Water or heavy water must be maintained at very high pressure (1000-2200 psi, 7-15 MPa) to enable it to function above 100ºC, as in present reactors.  This has a major influence on reactor engineering.  However, supercritical water around 25 MPa can give 45% thermal efficiency - as at some fossil-fuel power plants today with outlet temperatures of 600ºC, and at ultra supercritical levels (30+ MPa) 50% may be attained.

Helium must be used at similar pressure (1000-2000 psi, 7-14 MPa) to maintain sufficient density for efficient operation.  Again, there are engineering implications, but it can be used in the Brayton cycle to drive a turbine directly.

Carbon dioxide was used in early British reactors and their AGRs.  It is denser than helium and thus likely to give better thermal conversion efficiency.  There is now interest in supercritical CO2 for the Brayton cycle.

Sodium, as normally used in fast neutron reactors, melts at 98ºC and boils at 883ºC at atmospheric pressure, so despite the need to keep it dry the engineering required to contain it is relatively modest.  However, normally water/steam is used in the secondary circuit to drive a turbine (Rankine cycle) at lower thermal efficiency than the Brayton cycle.

Lead or lead-bismuth are capable of higher temperature operation.  They are transparent to neutrons, aiding efficiency, and do not react with water.  However, they are corrosive of fuel cladding and steels, and Pb-Bi yields Po activation products.  Pb-Bi melts at 125ºC and boils at 1670ºC, Pb melts at 327ºC and boils at 1737ºC.  In 1998 Russia declassified a lot of research information derived from its experience with submarine reactors, and US interest in using Pb/Pb-Bi for small reactors has increased subsequently.

Molten fluoride salt boils at 1400ºC at atmospheric pressure, so allows several options for use of the heat, including using helium in a secondary Brayton cycle with thermal efficiencies of 48% at 750°C to 59% at 1000°C, or manufacture of hydrogen.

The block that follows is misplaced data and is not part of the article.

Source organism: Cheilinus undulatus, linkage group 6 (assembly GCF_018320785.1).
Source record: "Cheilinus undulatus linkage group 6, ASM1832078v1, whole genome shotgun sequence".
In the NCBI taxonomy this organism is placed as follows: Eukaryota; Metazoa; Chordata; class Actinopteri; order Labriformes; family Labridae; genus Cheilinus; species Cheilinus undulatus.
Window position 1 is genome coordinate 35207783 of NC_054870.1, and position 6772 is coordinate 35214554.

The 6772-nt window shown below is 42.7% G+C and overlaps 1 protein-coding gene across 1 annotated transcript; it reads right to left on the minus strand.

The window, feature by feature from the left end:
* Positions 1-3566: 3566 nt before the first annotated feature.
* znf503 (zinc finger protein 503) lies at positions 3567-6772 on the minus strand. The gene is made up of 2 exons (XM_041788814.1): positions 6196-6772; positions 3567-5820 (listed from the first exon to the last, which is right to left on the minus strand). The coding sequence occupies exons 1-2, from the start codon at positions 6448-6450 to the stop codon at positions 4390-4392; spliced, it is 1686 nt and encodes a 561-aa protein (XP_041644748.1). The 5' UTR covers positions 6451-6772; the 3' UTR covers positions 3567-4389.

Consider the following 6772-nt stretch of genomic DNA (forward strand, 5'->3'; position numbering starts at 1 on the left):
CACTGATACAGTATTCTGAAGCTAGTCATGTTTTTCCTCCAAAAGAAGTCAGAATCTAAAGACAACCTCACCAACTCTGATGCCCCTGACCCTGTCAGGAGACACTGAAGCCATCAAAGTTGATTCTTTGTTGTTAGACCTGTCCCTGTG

Low-pressure liquid coolants allow all their heat to be delivered at high temperatures, since the temperature drop in heat exchangers is less than with gas coolants.  Also, with a good margin between operating and boiling temperatures, passive cooling for decay heat is readily achieved.

The removal of passive decay heat is a vital feature of primary cooling systems, beyond heat transfer to do work.  When the fission process stops, fission product decay continues and a substantial amount of heat is added to the core.  At the moment of shutdown, this is about 6% of the full power level, but it quickly drops to about 1% as the short-lived fission products decay.  This heat could melt the core of a light water reactor unless it is reliably dissipated.  Typically some kind of convection flow is relied upon. 

See also article on cooling power plants.

Primitive reactors

The world's oldest known nuclear reactors operated at what is now Oklo in Gabon, West Africa. About 2 billion years ago, at least 17 natural nuclear reactors achieved criticality in a rich deposit of uranium ore. Each operated at about 20 kW thermal. At that time, the concentration of 235U in all natural uranium was 3.7 percent instead of 0.7 percent as at present. 235U decays much faster than 238U, whose half-life is about the same as the age of the Earth. These natural chain reactions, started spontaneously by the presence of water acting as a moderator, continued for about 2 million years before finally dying away.

During this long reaction period, about 5.4 tonnes of fission products as well as 1.5 tonnes of plutonium together with other transuranic elements were generated in the orebody. The initial radioactive products have long since decayed into stable elements but close study of the amount and location of these has shown that there was little movement of radioactive wastes during and after the nuclear reactions. Thus, plutonium and the other transuranics remained immobile.

Further Reading



Hore-Lacy, I., & Association, W. (2009). Nuclear power reactor. Retrieved from